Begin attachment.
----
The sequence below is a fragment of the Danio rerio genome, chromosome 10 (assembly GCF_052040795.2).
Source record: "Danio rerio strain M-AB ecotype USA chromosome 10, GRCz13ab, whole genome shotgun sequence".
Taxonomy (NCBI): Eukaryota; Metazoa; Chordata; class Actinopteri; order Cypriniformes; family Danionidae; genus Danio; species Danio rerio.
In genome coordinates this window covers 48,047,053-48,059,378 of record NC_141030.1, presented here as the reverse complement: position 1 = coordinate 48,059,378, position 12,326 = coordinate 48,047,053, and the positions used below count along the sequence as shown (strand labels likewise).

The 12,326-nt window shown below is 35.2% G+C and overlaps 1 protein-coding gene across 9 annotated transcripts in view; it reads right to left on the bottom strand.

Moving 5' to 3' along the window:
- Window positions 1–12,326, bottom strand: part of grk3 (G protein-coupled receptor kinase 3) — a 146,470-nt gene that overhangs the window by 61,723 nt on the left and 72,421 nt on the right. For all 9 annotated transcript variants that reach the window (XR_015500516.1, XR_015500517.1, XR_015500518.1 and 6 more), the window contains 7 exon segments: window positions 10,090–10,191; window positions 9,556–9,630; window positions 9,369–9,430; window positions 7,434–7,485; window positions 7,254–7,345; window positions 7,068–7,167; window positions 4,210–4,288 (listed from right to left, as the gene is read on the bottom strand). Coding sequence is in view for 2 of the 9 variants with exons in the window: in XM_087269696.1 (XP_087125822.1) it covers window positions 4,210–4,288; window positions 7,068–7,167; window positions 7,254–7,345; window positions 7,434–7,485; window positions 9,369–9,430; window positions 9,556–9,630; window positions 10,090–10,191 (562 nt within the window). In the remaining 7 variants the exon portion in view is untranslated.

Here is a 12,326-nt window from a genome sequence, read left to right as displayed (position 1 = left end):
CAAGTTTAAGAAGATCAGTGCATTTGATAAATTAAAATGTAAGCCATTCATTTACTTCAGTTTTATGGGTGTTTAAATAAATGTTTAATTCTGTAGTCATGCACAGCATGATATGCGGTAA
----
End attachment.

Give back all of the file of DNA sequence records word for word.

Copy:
The sequence below is a fragment of the Danio rerio genome, chromosome 10 (assembly GCF_052040795.2).
Source record: "Danio rerio strain M-AB ecotype USA chromosome 10, GRCz13ab, whole genome shotgun sequence".
Taxonomy (NCBI): Eukaryota; Metazoa; Chordata; class Actinopteri; order Cypriniformes; family Danionidae; genus Danio; species Danio rerio.
In genome coordinates this window covers 48,047,053-48,059,378 of record NC_141030.1, presented here as the reverse complement: position 1 = coordinate 48,059,378, position 12,326 = coordinate 48,047,053, and the positions used below count along the sequence as shown (strand labels likewise).

The 12,326-nt window shown below is 35.2% G+C and overlaps 1 protein-coding gene across 9 annotated transcripts in view; it reads right to left on the bottom strand.

Moving 5' to 3' along the window:
- Window positions 1–12,326, bottom strand: part of grk3 (G protein-coupled receptor kinase 3) — a 146,470-nt gene that overhangs the window by 61,723 nt on the left and 72,421 nt on the right. For all 9 annotated transcript variants that reach the window (XR_015500516.1, XR_015500517.1, XR_015500518.1 and 6 more), the window contains 7 exon segments: window positions 10,090–10,191; window positions 9,556–9,630; window positions 9,369–9,430; window positions 7,434–7,485; window positions 7,254–7,345; window positions 7,068–7,167; window positions 4,210–4,288 (listed from right to left, as the gene is read on the bottom strand). Coding sequence is in view for 2 of the 9 variants with exons in the window: in XM_087269696.1 (XP_087125822.1) it covers window positions 4,210–4,288; window positions 7,068–7,167; window positions 7,254–7,345; window positions 7,434–7,485; window positions 9,369–9,430; window positions 9,556–9,630; window positions 10,090–10,191 (562 nt within the window). In the remaining 7 variants the exon portion in view is untranslated.

Here is a 12,326-nt window from a genome sequence, read left to right as displayed (position 1 = left end):
CAAGTTTAAGAAGATCAGTGCATTTGATAAATTAAAATGTAAGCCATTCATTTACTTCAGTTTTATGGGTGTTTAAATAAATGTTTAATTCTGTAGTCATGCACAGCATGATATGCGGTAA